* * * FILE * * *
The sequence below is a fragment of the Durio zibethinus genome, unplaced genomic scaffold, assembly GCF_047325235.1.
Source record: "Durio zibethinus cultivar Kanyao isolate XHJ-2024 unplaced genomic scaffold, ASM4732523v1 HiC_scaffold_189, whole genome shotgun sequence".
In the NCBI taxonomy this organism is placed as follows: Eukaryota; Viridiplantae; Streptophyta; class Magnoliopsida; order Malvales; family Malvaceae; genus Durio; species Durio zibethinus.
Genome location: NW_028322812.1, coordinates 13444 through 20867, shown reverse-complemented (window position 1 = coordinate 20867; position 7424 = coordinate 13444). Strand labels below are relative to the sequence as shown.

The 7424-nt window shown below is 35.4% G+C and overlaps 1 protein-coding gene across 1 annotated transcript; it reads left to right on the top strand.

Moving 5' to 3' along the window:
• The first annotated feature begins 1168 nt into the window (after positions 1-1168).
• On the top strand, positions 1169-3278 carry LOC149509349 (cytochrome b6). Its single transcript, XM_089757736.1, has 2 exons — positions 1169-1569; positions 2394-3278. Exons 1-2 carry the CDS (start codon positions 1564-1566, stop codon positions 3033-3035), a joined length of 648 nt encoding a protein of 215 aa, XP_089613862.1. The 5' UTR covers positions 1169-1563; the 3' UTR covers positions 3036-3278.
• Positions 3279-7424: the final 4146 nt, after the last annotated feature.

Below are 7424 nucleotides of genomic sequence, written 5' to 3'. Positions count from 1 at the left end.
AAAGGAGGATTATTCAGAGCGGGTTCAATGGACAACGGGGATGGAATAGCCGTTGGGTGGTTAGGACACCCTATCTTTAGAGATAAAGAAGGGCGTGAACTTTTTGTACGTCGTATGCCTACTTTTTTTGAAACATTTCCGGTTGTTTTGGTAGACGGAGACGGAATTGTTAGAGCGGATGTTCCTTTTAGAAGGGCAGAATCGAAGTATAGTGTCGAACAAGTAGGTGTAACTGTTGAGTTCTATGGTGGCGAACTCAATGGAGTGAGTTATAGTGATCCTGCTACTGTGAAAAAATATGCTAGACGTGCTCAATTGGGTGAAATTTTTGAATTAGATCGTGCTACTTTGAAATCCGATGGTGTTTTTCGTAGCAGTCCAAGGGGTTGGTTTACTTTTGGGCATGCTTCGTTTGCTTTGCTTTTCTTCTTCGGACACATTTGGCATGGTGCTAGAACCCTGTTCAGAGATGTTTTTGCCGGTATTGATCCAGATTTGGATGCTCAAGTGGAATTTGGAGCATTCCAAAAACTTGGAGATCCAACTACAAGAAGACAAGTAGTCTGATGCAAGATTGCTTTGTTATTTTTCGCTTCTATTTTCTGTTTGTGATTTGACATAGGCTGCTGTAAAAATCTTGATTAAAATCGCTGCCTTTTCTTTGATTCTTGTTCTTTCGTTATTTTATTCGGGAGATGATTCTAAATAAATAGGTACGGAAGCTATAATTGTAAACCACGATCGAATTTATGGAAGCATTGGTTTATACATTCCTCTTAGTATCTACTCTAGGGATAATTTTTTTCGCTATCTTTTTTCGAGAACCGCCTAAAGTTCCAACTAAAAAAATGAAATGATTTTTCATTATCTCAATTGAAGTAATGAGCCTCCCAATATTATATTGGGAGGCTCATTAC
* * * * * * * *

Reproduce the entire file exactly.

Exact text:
The sequence below is a fragment of the Durio zibethinus genome, unplaced genomic scaffold, assembly GCF_047325235.1.
Source record: "Durio zibethinus cultivar Kanyao isolate XHJ-2024 unplaced genomic scaffold, ASM4732523v1 HiC_scaffold_189, whole genome shotgun sequence".
In the NCBI taxonomy this organism is placed as follows: Eukaryota; Viridiplantae; Streptophyta; class Magnoliopsida; order Malvales; family Malvaceae; genus Durio; species Durio zibethinus.
Genome location: NW_028322812.1, coordinates 13444 through 20867, shown reverse-complemented (window position 1 = coordinate 20867; position 7424 = coordinate 13444). Strand labels below are relative to the sequence as shown.

The 7424-nt window shown below is 35.4% G+C and overlaps 1 protein-coding gene across 1 annotated transcript; it reads left to right on the top strand.

Moving 5' to 3' along the window:
• The first annotated feature begins 1168 nt into the window (after positions 1-1168).
• On the top strand, positions 1169-3278 carry LOC149509349 (cytochrome b6). Its single transcript, XM_089757736.1, has 2 exons — positions 1169-1569; positions 2394-3278. Exons 1-2 carry the CDS (start codon positions 1564-1566, stop codon positions 3033-3035), a joined length of 648 nt encoding a protein of 215 aa, XP_089613862.1. The 5' UTR covers positions 1169-1563; the 3' UTR covers positions 3036-3278.
• Positions 3279-7424: the final 4146 nt, after the last annotated feature.

Below are 7424 nucleotides of genomic sequence, written 5' to 3'. Positions count from 1 at the left end.
AAAGGAGGATTATTCAGAGCGGGTTCAATGGACAACGGGGATGGAATAGCCGTTGGGTGGTTAGGACACCCTATCTTTAGAGATAAAGAAGGGCGTGAACTTTTTGTACGTCGTATGCCTACTTTTTTTGAAACATTTCCGGTTGTTTTGGTAGACGGAGACGGAATTGTTAGAGCGGATGTTCCTTTTAGAAGGGCAGAATCGAAGTATAGTGTCGAACAAGTAGGTGTAACTGTTGAGTTCTATGGTGGCGAACTCAATGGAGTGAGTTATAGTGATCCTGCTACTGTGAAAAAATATGCTAGACGTGCTCAATTGGGTGAAATTTTTGAATTAGATCGTGCTACTTTGAAATCCGATGGTGTTTTTCGTAGCAGTCCAAGGGGTTGGTTTACTTTTGGGCATGCTTCGTTTGCTTTGCTTTTCTTCTTCGGACACATTTGGCATGGTGCTAGAACCCTGTTCAGAGATGTTTTTGCCGGTATTGATCCAGATTTGGATGCTCAAGTGGAATTTGGAGCATTCCAAAAACTTGGAGATCCAACTACAAGAAGACAAGTAGTCTGATGCAAGATTGCTTTGTTATTTTTCGCTTCTATTTTCTGTTTGTGATTTGACATAGGCTGCTGTAAAAATCTTGATTAAAATCGCTGCCTTTTCTTTGATTCTTGTTCTTTCGTTATTTTATTCGGGAGATGATTCTAAATAAATAGGTACGGAAGCTATAATTGTAAACCACGATCGAATTTATGGAAGCATTGGTTTATACATTCCTCTTAGTATCTACTCTAGGGATAATTTTTTTCGCTATCTTTTTTCGAGAACCGCCTAAAGTTCCAACTAAAAAAATGAAATGATTTTTCATTATCTCAATTGAAGTAATGAGCCTCCCAATATTATATTGGGAGGCTCATTAC